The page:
Recently I posted an article about the Penang War Museum in Malaysia, and some of the various ghost stories that have been attached to it. But as far as contemporary local folklore goes, I was only scratching the surface.
Malaysia – and it seems Penang, in particular – is rife with tales of the living dead. The island is a melting pot of different cultures and traditions (Malay, Chinese and Indian, primarily) and with those cultures and their religions come a wealth of superstitions. During the week I spent there I was overwhelmed with stories of haunted houses, curses and other supernatural goings-on. What follows is a visual tour through some of the highlights.
Penang Ghost Museum
The newly opened ‘Ghost Museum’ in Georgetown, Penang’s largest settlement, seemed like a good place to start. It’s a garish and colourful collection, where the title museum felt like a bit of a stretch. Yes – it features information panels that talk visitors through various local ghost stories. But the Ghost Museum felt more like a fairground ride than anything else.
Screams and clanking-chain sound effects play over the speakers; things go bump, lights flash, and plastic mannequins hang from nooses. After walking through the exhibitions on Chinese and Malay ghost tales, I stumbled into the land of fiction – with a room full of pirate ghosts, followed by Frankenstein’s monster, Dracula, reanimated mummies and even a selection of characters from Japanese horror movies.
After all the colour and commotion of the museum it felt good to get back to basics: walking around Georgetown by night, following up stories about haunted houses and restless ghosts.
The ‘Blue Mansion’ features heavily in local folklore – featuring a classic tale of wealth and corruption and tragic lovers. A burned out school in the town centre is another place where locals claim to have encountered supernatural beings… but it’s only one of many. The more I researched the subject, the more stories I found until it seemed as though no abandoned building on the island was without its undead occupants.
And then there are the cemeteries. Unsurprisingly, these places are considered to be rich in restless spirits and a visit to the old Protestant Cemetery, in Georgetown, made for a particularly atmospheric end to the evening.
On Penang Hill
When the British occupied Malaysia (back then, the Crown territory of Malaya) they very often found the climate here too much. I could sympathise – it’s swelteringly hot, and humid, whereas higher in the hills, away from the coast, the cooler air makes for a much more clement atmosphere. Many of those occupying British officers had their homes built high on Penang Hill and today, many of those homes now sit abandoned.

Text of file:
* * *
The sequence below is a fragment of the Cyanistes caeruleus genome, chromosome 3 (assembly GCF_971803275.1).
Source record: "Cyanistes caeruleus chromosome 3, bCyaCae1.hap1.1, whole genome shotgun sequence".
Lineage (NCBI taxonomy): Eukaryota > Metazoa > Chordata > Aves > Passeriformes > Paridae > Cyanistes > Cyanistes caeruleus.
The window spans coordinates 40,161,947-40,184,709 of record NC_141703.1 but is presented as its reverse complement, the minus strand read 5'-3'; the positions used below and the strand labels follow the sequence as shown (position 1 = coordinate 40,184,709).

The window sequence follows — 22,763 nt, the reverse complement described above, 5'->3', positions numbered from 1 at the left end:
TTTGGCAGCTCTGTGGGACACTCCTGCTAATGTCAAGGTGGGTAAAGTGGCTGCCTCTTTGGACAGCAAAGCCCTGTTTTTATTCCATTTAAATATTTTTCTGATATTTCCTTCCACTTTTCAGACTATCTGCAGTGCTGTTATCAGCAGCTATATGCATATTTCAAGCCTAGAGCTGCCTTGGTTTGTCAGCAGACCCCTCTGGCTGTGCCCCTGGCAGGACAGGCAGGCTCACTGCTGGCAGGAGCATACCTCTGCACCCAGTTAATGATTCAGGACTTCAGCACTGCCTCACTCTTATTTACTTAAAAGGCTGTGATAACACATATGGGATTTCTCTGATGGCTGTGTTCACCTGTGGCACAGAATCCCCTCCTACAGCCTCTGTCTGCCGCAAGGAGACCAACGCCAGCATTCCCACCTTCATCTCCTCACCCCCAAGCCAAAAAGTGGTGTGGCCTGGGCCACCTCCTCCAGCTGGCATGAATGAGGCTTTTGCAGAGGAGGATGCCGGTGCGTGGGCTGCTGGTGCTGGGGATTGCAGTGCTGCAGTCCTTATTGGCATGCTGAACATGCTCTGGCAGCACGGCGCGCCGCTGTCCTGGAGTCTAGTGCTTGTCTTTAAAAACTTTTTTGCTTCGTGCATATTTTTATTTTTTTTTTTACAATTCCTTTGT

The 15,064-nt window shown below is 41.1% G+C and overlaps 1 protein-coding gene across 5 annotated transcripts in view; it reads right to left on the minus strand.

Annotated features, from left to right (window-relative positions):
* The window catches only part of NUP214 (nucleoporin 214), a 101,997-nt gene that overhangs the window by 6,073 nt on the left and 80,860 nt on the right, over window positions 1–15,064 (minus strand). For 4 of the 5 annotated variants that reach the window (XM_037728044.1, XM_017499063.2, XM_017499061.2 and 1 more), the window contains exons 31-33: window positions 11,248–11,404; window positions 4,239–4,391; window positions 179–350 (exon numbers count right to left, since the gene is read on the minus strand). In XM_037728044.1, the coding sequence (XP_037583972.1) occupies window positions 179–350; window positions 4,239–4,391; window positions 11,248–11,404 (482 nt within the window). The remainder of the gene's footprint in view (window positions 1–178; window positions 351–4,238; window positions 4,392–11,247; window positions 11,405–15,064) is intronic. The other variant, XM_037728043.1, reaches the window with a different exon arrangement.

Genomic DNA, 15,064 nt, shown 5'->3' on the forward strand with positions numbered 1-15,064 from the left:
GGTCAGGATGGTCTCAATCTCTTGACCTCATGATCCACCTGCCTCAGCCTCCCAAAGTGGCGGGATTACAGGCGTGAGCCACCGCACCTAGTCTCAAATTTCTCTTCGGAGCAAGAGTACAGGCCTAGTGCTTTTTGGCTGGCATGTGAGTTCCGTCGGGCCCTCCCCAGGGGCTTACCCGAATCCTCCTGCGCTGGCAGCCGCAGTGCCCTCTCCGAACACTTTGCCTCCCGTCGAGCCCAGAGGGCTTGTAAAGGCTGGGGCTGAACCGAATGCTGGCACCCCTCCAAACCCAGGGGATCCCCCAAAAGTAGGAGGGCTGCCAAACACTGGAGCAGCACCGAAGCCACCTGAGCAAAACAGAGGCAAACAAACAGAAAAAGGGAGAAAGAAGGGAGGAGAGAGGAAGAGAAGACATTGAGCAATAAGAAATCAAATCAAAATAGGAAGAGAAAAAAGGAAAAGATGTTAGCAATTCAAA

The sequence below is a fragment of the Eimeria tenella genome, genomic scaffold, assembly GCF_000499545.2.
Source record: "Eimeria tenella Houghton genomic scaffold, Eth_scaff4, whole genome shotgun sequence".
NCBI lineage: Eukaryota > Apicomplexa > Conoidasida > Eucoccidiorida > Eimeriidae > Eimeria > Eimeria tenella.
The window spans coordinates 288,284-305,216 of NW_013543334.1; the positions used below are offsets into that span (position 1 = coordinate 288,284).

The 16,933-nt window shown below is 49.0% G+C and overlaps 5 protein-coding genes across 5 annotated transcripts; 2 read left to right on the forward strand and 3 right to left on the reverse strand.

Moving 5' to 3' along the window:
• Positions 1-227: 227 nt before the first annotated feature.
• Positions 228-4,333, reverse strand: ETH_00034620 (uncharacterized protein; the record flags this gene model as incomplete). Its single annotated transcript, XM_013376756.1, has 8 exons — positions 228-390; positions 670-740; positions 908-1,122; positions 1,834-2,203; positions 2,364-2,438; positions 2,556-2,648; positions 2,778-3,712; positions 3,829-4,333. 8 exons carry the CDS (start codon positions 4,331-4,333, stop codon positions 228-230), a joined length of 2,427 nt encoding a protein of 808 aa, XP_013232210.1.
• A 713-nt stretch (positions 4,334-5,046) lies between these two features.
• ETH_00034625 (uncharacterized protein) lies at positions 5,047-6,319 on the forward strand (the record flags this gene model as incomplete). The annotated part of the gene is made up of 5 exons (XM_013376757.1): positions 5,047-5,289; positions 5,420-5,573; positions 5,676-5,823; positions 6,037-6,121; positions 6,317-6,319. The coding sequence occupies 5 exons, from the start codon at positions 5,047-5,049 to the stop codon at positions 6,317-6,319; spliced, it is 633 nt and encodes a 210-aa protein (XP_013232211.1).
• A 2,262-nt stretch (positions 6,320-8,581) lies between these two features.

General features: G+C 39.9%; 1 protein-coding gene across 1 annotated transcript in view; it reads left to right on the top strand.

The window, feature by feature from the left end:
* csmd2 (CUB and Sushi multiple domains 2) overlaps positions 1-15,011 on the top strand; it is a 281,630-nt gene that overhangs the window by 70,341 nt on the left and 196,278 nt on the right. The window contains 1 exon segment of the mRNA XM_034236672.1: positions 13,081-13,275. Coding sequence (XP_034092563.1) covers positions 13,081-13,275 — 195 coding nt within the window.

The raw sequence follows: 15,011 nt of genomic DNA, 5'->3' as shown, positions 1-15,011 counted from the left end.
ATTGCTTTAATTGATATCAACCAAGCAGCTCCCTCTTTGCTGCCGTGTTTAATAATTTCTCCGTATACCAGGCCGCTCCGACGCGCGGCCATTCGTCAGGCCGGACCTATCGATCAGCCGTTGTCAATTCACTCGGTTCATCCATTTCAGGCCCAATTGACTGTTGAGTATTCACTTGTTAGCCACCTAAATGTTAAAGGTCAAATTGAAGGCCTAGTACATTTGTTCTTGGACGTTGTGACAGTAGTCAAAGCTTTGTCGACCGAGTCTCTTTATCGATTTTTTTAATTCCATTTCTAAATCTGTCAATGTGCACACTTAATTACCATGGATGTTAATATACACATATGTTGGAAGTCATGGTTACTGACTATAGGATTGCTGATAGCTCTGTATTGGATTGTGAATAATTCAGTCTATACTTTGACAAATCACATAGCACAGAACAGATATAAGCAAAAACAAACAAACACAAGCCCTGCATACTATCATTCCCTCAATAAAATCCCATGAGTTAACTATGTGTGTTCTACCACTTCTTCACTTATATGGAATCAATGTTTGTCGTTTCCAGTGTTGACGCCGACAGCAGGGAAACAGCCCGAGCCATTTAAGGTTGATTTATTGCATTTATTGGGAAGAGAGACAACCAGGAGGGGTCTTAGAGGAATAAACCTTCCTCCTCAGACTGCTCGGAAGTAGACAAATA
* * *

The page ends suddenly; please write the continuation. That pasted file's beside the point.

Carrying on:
The area known as Penang Hill is large enough that I only saw a fraction of it. Narrow roads weave up and down through the steep contours of the terrain, ducking beneath jungle canopies, and sometimes splitting off into dead ends that lead to long-abandoned mansions. I took the funicular up the hill, a precariously steep track lit by street lamps that looked as though they hadn’t been replaced since Victorian times. At the top, there’s a complex of bars and restaurants and viewpoints that has been very much built for the tourists.
But beyond that, one needn’t walk far to get lost in the empty green lanes of Penang Hill. We quickly left the crowds behind, and headed out to find one of the hill’s most famous ruins: the old Crag Hotel.
The Crag Hotel
The building is beautiful. I imagine it was truly luxurious once, but even now, stripped and abandoned, it commands an incredible presence. The old stone building perches on the side of Penang Hill, high above the towers of Georgetown and the waters beyond. Nature has reclaimed it – wild dogs barked at our approach, while black-faced monkeys screamed down at us from the trees. There were two mopeds parked outside the old building. We’d meet the owners inside – two young Indian men, sat on the veranda facing out towards the view. They had bottles of beer, and one of them turned to give me a lazy nod as we passed.
I didn’t need to read anything about the place, to know that there were stories here. The lavish wooden floorboards, the swinging saloon doors and dumb waiters that lined the kitchen – this old colonial building had clearly seen some lives come and go in its time. But whatever ghosts the Crag Hotel had now were drowned out by its beauty. It’s hard to feel uncomfortable in such a magnificent building. It’s difficult to feel haunted when gazing out over the Strait of Malacca from a high jungle promontory.
As I wrote above, for now this is just a visual tour of the locations. We’re still missing the meat of it, the ghost stories themselves – but I’ll get to it soon, writing up this article in full to give a good taste of local myths and urban legends. I have only just published another post about Malaysian ghosts – and I want to get to some other subjects next. But soon enough, I’ll circle back around to tell you more about the restless spirits of Penang Island.